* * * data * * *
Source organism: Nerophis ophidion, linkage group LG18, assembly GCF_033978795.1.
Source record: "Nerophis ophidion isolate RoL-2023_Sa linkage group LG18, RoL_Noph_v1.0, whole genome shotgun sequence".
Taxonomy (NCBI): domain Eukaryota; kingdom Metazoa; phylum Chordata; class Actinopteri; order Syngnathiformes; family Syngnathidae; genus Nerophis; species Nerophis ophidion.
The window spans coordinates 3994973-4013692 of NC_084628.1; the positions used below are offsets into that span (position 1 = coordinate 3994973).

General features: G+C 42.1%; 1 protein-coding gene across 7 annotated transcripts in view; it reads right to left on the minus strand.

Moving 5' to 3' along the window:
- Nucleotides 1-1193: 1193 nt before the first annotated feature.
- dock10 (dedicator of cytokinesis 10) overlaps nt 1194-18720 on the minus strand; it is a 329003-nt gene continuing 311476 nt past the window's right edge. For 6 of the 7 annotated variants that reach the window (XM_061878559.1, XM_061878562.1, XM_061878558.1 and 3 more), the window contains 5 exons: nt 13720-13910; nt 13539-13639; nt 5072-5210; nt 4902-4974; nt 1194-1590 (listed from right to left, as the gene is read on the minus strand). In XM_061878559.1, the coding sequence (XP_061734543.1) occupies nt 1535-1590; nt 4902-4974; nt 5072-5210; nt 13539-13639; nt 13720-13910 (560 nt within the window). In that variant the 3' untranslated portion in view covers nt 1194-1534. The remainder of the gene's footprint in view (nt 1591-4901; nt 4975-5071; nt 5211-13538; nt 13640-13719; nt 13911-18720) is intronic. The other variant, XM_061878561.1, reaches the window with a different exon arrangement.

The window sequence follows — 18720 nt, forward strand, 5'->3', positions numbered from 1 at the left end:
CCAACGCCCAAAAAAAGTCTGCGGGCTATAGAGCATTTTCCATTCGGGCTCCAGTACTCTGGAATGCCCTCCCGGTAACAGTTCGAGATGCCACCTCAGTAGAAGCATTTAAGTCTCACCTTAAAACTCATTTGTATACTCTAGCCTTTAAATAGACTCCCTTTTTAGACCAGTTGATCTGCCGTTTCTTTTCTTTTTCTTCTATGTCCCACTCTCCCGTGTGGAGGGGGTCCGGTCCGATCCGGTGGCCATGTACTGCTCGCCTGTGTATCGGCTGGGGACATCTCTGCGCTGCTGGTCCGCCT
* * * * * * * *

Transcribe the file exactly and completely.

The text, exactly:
Source organism: Nerophis ophidion, linkage group LG18, assembly GCF_033978795.1.
Source record: "Nerophis ophidion isolate RoL-2023_Sa linkage group LG18, RoL_Noph_v1.0, whole genome shotgun sequence".
Taxonomy (NCBI): domain Eukaryota; kingdom Metazoa; phylum Chordata; class Actinopteri; order Syngnathiformes; family Syngnathidae; genus Nerophis; species Nerophis ophidion.
The window spans coordinates 3994973-4013692 of NC_084628.1; the positions used below are offsets into that span (position 1 = coordinate 3994973).

General features: G+C 42.1%; 1 protein-coding gene across 7 annotated transcripts in view; it reads right to left on the minus strand.

Moving 5' to 3' along the window:
- Nucleotides 1-1193: 1193 nt before the first annotated feature.
- dock10 (dedicator of cytokinesis 10) overlaps nt 1194-18720 on the minus strand; it is a 329003-nt gene continuing 311476 nt past the window's right edge. For 6 of the 7 annotated variants that reach the window (XM_061878559.1, XM_061878562.1, XM_061878558.1 and 3 more), the window contains 5 exons: nt 13720-13910; nt 13539-13639; nt 5072-5210; nt 4902-4974; nt 1194-1590 (listed from right to left, as the gene is read on the minus strand). In XM_061878559.1, the coding sequence (XP_061734543.1) occupies nt 1535-1590; nt 4902-4974; nt 5072-5210; nt 13539-13639; nt 13720-13910 (560 nt within the window). In that variant the 3' untranslated portion in view covers nt 1194-1534. The remainder of the gene's footprint in view (nt 1591-4901; nt 4975-5071; nt 5211-13538; nt 13640-13719; nt 13911-18720) is intronic. The other variant, XM_061878561.1, reaches the window with a different exon arrangement.

The window sequence follows — 18720 nt, forward strand, 5'->3', positions numbered from 1 at the left end:
CCAACGCCCAAAAAAAGTCTGCGGGCTATAGAGCATTTTCCATTCGGGCTCCAGTACTCTGGAATGCCCTCCCGGTAACAGTTCGAGATGCCACCTCAGTAGAAGCATTTAAGTCTCACCTTAAAACTCATTTGTATACTCTAGCCTTTAAATAGACTCCCTTTTTAGACCAGTTGATCTGCCGTTTCTTTTCTTTTTCTTCTATGTCCCACTCTCCCGTGTGGAGGGGGTCCGGTCCGATCCGGTGGCCATGTACTGCTCGCCTGTGTATCGGCTGGGGACATCTCTGCGCTGCTGGTCCGCCT